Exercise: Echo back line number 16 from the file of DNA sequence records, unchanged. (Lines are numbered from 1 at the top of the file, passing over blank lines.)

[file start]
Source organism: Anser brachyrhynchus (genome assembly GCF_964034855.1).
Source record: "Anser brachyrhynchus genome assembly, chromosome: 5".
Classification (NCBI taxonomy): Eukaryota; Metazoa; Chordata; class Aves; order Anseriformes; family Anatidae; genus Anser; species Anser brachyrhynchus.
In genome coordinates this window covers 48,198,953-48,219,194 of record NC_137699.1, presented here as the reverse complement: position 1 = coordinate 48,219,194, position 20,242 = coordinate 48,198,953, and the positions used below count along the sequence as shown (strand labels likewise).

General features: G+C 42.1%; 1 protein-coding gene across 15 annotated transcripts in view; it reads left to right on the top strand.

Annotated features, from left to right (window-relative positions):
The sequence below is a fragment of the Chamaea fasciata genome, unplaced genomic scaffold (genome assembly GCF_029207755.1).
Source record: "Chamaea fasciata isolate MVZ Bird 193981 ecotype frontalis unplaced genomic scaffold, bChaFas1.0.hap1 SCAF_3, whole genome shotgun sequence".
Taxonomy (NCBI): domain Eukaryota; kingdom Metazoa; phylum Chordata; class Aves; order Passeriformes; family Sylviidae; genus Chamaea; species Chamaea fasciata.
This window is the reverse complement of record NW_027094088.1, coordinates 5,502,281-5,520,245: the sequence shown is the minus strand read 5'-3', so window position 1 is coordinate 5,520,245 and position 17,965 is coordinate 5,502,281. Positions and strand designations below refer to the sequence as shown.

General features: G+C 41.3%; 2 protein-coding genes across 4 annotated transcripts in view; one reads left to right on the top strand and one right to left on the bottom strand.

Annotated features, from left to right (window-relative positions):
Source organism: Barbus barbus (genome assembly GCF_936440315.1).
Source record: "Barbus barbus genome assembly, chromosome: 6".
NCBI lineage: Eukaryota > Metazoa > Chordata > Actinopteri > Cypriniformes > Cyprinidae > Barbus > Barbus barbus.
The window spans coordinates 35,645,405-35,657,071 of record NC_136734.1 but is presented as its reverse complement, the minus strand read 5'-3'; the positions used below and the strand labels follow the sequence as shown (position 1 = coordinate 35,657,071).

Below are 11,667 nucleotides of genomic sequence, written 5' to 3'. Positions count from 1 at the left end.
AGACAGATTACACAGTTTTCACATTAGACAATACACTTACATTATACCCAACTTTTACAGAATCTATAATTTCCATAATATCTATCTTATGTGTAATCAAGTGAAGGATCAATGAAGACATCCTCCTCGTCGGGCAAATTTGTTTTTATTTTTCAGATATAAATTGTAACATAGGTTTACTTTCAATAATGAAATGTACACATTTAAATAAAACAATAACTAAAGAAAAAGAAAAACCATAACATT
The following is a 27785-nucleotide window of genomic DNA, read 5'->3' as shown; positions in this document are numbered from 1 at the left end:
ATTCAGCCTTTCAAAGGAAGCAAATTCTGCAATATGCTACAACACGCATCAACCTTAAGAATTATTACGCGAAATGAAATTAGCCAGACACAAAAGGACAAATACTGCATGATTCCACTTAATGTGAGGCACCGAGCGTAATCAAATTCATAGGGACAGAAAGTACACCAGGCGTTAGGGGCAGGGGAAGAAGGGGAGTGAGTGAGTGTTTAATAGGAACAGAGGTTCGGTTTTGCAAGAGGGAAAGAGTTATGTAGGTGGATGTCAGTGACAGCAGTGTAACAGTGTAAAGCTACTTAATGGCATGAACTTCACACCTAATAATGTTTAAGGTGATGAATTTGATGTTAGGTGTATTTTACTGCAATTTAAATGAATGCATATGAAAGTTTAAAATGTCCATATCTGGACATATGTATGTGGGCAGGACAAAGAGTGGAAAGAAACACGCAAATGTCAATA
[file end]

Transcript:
The window spans coordinates 35,645,405-35,657,071 of record NC_136734.1 but is presented as its reverse complement, the minus strand read 5'-3'; the positions used below and the strand labels follow the sequence as shown (position 1 = coordinate 35,657,071).